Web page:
First interview after knife attack: Salman Rushdie speaks of nightmares and difficulties with writing

One is startled when looking at the photo of Salman Rushdie that the “New Yorker” took of the writer just before Christmas: the lens over the right eye has been darkened to black, underneath what appears to be a gaping scar on the cheek. Rushdie then posted a somewhat friendlier selfie on Twitter and has since deleted it, “more prosaically,” as one user reportedly commented. Nevertheless, the consequences of the life-threatening knife attack that Rushdie was exposed to on August 12 last year at a literary event in Chautauaqua, New York State, are unmistakable.

He is blind in his right eye, and in the first post-attack interview with “New Yorker” writer David Remnick, released Monday, says he has had a hard time writing, slowing down, because of the injury to his left ulnar nerve and now lack of sensitivity in the fingertips.

I write, but it’s a combination of emptiness and junk.

Salman Rushdie

Rushdie compares his situation to post-traumatic stress disorder. “It was very difficult to write again. I sit down to write and nothing happens. I write, but it’s a combination of emptiness and junk, stuff I write and erase the next day. I’m not out of this forest yet.”

But Rushdie wouldn’t be Rushdie, the writer who for decades refused to be intimidated by the Iranian regime’s fatwa and repeated calls for murder if he didn’t radiate a little confidence and optimism here and there: “I’m feeling better again. Looking at what happened, I’m not that bad. The big injuries have definitely healed, I do a lot of therapeutic exercises with my left hand and I’m told that I’ll do well.”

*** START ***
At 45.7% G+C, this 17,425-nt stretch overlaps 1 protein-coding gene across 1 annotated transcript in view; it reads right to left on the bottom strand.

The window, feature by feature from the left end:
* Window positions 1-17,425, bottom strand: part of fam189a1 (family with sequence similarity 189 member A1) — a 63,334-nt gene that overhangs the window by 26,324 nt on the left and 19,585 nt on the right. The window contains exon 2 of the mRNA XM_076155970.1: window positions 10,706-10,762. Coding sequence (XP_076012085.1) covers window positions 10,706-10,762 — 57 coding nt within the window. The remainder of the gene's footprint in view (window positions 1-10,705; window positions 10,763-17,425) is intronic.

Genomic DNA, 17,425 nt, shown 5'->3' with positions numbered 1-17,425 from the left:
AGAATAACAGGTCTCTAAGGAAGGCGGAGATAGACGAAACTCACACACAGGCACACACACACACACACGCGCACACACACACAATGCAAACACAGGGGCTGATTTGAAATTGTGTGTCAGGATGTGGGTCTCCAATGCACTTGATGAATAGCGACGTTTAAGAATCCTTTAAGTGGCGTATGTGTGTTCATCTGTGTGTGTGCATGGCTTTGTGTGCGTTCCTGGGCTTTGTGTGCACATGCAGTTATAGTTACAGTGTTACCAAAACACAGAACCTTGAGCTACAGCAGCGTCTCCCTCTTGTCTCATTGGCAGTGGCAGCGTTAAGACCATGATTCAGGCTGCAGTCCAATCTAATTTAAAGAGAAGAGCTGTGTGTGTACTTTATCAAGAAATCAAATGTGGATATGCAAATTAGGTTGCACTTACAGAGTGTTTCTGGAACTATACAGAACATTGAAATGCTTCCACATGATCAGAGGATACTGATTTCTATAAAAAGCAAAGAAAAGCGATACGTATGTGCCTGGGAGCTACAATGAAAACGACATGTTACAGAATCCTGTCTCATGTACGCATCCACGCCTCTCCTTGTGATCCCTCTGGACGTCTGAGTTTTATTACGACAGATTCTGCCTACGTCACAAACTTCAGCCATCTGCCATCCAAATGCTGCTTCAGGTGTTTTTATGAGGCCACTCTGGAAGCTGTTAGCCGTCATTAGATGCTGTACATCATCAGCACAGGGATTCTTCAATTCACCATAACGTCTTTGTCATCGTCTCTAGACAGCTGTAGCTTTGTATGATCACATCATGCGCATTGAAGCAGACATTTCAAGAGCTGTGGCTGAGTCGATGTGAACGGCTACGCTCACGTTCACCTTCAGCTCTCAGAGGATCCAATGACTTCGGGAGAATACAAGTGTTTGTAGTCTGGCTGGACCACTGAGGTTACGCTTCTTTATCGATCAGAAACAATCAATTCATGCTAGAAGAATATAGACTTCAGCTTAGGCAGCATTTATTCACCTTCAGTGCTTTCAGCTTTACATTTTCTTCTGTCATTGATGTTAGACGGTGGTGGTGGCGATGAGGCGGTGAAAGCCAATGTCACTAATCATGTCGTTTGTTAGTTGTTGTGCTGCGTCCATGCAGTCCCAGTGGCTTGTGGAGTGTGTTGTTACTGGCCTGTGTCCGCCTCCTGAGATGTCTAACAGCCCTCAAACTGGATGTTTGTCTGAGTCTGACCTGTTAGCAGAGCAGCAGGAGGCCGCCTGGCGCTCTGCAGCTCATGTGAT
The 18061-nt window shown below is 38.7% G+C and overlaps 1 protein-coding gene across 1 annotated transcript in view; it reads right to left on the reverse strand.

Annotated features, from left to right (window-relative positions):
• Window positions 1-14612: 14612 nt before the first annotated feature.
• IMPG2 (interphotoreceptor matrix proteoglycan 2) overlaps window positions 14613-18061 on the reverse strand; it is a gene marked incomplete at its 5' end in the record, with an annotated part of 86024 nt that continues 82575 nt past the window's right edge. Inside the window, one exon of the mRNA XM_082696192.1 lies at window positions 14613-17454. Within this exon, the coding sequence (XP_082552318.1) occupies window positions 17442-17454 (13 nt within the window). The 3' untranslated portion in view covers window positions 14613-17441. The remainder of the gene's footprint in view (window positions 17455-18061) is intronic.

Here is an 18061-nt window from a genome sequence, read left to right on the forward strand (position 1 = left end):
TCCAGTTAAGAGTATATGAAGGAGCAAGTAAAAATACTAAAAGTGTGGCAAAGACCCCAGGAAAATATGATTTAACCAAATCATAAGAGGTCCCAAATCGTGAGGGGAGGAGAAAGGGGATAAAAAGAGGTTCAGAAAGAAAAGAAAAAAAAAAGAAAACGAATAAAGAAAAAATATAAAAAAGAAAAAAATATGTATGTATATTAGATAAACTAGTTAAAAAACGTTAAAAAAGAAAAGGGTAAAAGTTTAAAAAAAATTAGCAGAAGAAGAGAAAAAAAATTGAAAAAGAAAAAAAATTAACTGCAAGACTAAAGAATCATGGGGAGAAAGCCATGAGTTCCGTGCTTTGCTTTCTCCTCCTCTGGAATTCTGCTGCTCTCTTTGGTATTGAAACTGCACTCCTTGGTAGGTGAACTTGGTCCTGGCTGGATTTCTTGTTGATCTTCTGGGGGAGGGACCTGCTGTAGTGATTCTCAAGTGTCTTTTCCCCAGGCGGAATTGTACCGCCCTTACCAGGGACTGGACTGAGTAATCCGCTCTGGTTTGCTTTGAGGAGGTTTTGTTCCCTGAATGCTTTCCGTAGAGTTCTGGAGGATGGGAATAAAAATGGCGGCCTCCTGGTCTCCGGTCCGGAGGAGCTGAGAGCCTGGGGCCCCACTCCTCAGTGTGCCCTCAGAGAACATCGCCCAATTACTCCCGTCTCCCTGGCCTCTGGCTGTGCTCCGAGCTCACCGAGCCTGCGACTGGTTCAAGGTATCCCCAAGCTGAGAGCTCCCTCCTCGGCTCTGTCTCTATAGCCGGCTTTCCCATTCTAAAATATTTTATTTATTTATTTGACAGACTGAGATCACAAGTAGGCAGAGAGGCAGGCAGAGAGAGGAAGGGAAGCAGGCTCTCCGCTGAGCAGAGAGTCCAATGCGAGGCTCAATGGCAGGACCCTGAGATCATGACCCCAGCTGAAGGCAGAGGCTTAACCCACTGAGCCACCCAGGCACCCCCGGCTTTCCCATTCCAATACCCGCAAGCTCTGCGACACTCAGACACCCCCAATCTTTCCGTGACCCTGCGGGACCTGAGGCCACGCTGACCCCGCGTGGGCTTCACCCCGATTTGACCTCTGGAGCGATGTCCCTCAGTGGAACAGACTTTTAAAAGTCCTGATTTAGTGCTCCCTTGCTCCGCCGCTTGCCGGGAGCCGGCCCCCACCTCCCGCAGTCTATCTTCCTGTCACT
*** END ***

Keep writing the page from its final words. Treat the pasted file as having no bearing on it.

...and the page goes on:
Nevertheless, one notices how badly attacked Salman Rushdie still is. He speaks of “scary nightmares” that he could get up and walk around, but parts of his body needed regular medical check-ups and it would have been a “colossal attack”.

Remnick thinks he can recognize two conflicting feelings when meeting Rushdie, namely that on the one hand he wants to speak openly about his state of health and also the psychological consequences of the knife attack, on the other hand about everything except the fatwa and the attack, especially about literary matters and his new one Victory City novel.

The novel was published in the USA this Tuesday, so the timing of the publication of this interview was cleverly chosen. Looking back at the years of the fatwa, Rushdie then says that he tried to avoid accusations and possible bitterness: “One of my strategies was to deal with the whole thing in such a way that I look forward, never back. What happens tomorrow is more important than what happened yesterday.”

That’s why his focus is now on “Victory City”. He had finished writing the novel before the attack. Set in 14th-century South India, the main character is a nine-year-old girl with a divine mission. In the name of a goddess, the girl founds the eponymous “Victory City”, called Bisnaga. In this city women should be given an equal role in a completely patriarchal world.

At that time, of course, this led to upheavals that were made for the genuinely passionate narrator who is Salman Rushdie. According to Rushdie in an interview, his hope is now that “Victory City” will dominate his own destiny: “I always believed that my books are more interesting than my life.” world to disagree.”

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Source: Tagesspiegel

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